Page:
To the Public

Dublin Core


To the Public


Public exchange of grievances between Armistead Mason and John McCarty.


Genius of Liberty


Virginia Chronicle


26, May, 1818


Timothy J Schranck



Text Item Type Metadata


To the Public

We are requested to state that Gen. Mason's letter to Dr. Tebbs, published in Mr. John M’Carty’s McCarty handbill of Friday evening, was produced by a threat from Mr. M’Carty to challenge Mr. George M. Chichester or Gen. Mason if either of them had lent pistols to Wm. H. Handy: That General Mason never did refuse directly or indirectly to accept a challenge from Mr. John M'Carty; but on the contrary, he distinctly and repeatedly told Mr. Dulany, the bearer of Mr. M'Carty's challenge, that he would resign his commission, accept a challenge and fight him; but that he would not permit Mr. M'Carty to prescribe the terms of the duel, which he, being the challenger, had no right to do; That Gen. Mason afterwards agreed to wave all exception to the form of Mr. M'Carty's challenge, and fight him on terms which Mr. M'Carty & every other person should acknowledge were, in every possible respect, perfectly equal, and desperate to the last degree, and that Mr. M'Carty rejected this proposition; That Gen. Mason then agreed to meet Mr. M'Carty on his own terms and finally to become the challenger if he could be assured that Mr. M'Carty would fight. But all in vain Mr. M'Carty would not fight on any terms. And yet he has published Gen. Mason as a coward! Can such a man have any sense of honor or even ?? Let the public judge. The above facts make out a pretty strong case, and if established, as we are assured they will be by the most indubitable testimony, we humbly conceive that we shall hear no more of the heroism of Mr. M'Carty--no, no even from the most bitter and virulent of Gen. Mason's enemies. More hand-bill agitation--In consequence of a short statement of facts which we made as above, on Saturday with respect to the renewed controversy between gen. Mason & Mr. M'Carty, the Washingtonians have been in a complete uproar--even Sunday shone no Sabbath day to them. About noon on Sunday the "greet mon" arrived big with wonderous ideas, and, after much labour and some friend-ly assistance, brought forth another "To the Public." -- Some wags insinuate that it is an abortion. However, the Washingtonian office sweat on Sunday evening in stamping it with type authority. The whole stamina of this premature effusion is that general Mason did not agree to fight Mr. M'Carty, because forsooth Mr. M’Carty shut his eyes and stopped his ears when the proposition was made, therefore gen. Mason is disgraced. We are still assured, the Sunday-night-hand-bill to the contrary notwithstanding, that the facts stated by us on Saturday will be established on the most indubitable authority. But we should be truly happy to have this unpleasant, protracted and tedious dispute terminated thus harmlessly.--Much ink has been shed on the subject but no blood, and we heartily wish there may be none. If Mr. M'Carty has been caught in a fib, blood cannot wash it away—if he is a mam of truth and integrity, blood is not necessary to establish it. Time and a strict adherence to those principles will raise him to the standard of a man and a gentleman. The insinuation of Mr. M’Carty that the Genius of Liberty is under General Mason’s immediate patronage or control is mean and utterly false.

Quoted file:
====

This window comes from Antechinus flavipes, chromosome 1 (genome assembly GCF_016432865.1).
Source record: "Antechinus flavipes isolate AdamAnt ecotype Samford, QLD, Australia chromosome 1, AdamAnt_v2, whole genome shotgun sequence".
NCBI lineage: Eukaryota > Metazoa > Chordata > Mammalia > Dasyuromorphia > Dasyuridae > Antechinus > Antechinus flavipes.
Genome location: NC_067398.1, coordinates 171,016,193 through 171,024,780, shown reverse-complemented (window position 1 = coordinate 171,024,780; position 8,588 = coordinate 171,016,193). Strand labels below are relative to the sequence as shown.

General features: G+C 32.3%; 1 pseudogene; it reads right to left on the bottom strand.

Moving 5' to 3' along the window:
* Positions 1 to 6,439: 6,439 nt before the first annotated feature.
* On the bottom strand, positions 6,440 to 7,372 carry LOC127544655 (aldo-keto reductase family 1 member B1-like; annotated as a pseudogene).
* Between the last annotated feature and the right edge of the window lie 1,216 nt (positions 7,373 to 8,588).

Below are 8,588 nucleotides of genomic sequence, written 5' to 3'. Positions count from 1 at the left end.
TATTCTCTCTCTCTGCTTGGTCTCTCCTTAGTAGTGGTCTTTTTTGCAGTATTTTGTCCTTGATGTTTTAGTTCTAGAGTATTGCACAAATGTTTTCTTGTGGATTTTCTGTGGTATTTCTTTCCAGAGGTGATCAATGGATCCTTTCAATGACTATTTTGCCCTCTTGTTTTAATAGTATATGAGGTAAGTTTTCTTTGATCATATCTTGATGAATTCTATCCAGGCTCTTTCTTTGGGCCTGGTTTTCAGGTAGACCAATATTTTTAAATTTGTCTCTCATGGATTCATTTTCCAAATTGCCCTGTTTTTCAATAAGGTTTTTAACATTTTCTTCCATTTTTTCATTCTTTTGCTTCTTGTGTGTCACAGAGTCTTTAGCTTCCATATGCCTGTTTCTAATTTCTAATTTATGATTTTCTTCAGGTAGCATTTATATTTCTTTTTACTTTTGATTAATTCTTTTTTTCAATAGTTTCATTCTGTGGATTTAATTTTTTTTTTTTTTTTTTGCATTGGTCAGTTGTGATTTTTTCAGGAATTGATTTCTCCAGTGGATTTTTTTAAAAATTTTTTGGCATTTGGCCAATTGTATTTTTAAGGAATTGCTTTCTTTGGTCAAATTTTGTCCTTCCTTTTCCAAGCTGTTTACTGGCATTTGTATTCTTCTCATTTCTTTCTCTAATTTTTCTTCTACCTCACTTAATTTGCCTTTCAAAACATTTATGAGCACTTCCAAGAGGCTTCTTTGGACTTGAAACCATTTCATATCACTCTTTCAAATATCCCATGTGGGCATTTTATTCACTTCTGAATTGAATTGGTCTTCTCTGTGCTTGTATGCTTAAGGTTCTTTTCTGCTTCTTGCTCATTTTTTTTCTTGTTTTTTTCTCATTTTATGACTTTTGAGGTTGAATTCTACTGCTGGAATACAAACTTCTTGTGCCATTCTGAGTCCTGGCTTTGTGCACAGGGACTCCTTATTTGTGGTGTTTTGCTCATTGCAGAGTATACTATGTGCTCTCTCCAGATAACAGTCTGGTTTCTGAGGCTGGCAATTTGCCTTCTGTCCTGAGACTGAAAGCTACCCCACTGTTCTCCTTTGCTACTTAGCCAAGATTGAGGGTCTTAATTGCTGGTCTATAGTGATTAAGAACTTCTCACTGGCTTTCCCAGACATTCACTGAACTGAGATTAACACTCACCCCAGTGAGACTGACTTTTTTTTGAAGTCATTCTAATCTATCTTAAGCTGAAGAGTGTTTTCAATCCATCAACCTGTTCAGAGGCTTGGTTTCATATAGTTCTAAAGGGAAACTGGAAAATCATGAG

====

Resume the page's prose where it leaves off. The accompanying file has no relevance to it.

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“To the Public,” Mason's Legacies, accessed October 25, 2021,

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